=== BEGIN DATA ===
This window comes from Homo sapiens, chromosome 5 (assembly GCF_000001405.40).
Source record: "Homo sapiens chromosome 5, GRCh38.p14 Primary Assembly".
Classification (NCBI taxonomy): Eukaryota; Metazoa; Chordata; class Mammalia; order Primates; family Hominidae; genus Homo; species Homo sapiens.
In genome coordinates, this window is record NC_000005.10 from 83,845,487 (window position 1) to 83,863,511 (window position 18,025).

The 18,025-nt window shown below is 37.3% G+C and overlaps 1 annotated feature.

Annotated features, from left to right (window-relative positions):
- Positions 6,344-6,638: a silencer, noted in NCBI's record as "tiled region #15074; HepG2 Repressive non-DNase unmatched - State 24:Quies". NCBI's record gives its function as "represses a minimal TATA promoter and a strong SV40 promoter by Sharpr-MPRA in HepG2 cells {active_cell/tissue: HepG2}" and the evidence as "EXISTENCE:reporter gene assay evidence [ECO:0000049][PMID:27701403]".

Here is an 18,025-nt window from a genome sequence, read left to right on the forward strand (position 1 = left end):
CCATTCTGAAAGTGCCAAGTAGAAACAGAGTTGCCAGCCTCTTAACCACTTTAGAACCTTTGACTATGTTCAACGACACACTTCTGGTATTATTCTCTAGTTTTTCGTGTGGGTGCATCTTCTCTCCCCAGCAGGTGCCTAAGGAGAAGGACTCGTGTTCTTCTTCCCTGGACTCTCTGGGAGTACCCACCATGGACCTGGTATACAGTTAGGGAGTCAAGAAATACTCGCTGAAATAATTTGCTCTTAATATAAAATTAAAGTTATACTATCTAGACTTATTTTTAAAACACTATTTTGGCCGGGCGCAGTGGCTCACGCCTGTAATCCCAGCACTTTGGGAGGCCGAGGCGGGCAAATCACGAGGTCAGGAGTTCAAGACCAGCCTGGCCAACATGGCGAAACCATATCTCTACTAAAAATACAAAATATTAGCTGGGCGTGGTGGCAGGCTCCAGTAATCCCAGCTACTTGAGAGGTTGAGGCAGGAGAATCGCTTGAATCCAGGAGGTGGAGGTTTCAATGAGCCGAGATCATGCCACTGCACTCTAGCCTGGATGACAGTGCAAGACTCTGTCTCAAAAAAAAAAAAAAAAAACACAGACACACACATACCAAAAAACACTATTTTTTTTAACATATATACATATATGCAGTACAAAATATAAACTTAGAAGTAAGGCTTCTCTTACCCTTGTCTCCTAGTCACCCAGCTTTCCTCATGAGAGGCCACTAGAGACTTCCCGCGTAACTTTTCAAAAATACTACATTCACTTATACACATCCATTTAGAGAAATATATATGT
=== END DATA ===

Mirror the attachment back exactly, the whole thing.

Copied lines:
This window comes from Homo sapiens, chromosome 5 (assembly GCF_000001405.40).
Source record: "Homo sapiens chromosome 5, GRCh38.p14 Primary Assembly".
Classification (NCBI taxonomy): Eukaryota; Metazoa; Chordata; class Mammalia; order Primates; family Hominidae; genus Homo; species Homo sapiens.
In genome coordinates, this window is record NC_000005.10 from 83,845,487 (window position 1) to 83,863,511 (window position 18,025).

The 18,025-nt window shown below is 37.3% G+C and overlaps 1 annotated feature.

Annotated features, from left to right (window-relative positions):
- Positions 6,344-6,638: a silencer, noted in NCBI's record as "tiled region #15074; HepG2 Repressive non-DNase unmatched - State 24:Quies". NCBI's record gives its function as "represses a minimal TATA promoter and a strong SV40 promoter by Sharpr-MPRA in HepG2 cells {active_cell/tissue: HepG2}" and the evidence as "EXISTENCE:reporter gene assay evidence [ECO:0000049][PMID:27701403]".

Here is an 18,025-nt window from a genome sequence, read left to right on the forward strand (position 1 = left end):
CCATTCTGAAAGTGCCAAGTAGAAACAGAGTTGCCAGCCTCTTAACCACTTTAGAACCTTTGACTATGTTCAACGACACACTTCTGGTATTATTCTCTAGTTTTTCGTGTGGGTGCATCTTCTCTCCCCAGCAGGTGCCTAAGGAGAAGGACTCGTGTTCTTCTTCCCTGGACTCTCTGGGAGTACCCACCATGGACCTGGTATACAGTTAGGGAGTCAAGAAATACTCGCTGAAATAATTTGCTCTTAATATAAAATTAAAGTTATACTATCTAGACTTATTTTTAAAACACTATTTTGGCCGGGCGCAGTGGCTCACGCCTGTAATCCCAGCACTTTGGGAGGCCGAGGCGGGCAAATCACGAGGTCAGGAGTTCAAGACCAGCCTGGCCAACATGGCGAAACCATATCTCTACTAAAAATACAAAATATTAGCTGGGCGTGGTGGCAGGCTCCAGTAATCCCAGCTACTTGAGAGGTTGAGGCAGGAGAATCGCTTGAATCCAGGAGGTGGAGGTTTCAATGAGCCGAGATCATGCCACTGCACTCTAGCCTGGATGACAGTGCAAGACTCTGTCTCAAAAAAAAAAAAAAAAAACACAGACACACACATACCAAAAAACACTATTTTTTTTAACATATATACATATATGCAGTACAAAATATAAACTTAGAAGTAAGGCTTCTCTTACCCTTGTCTCCTAGTCACCCAGCTTTCCTCATGAGAGGCCACTAGAGACTTCCCGCGTAACTTTTCAAAAATACTACATTCACTTATACACATCCATTTAGAGAAATATATATGT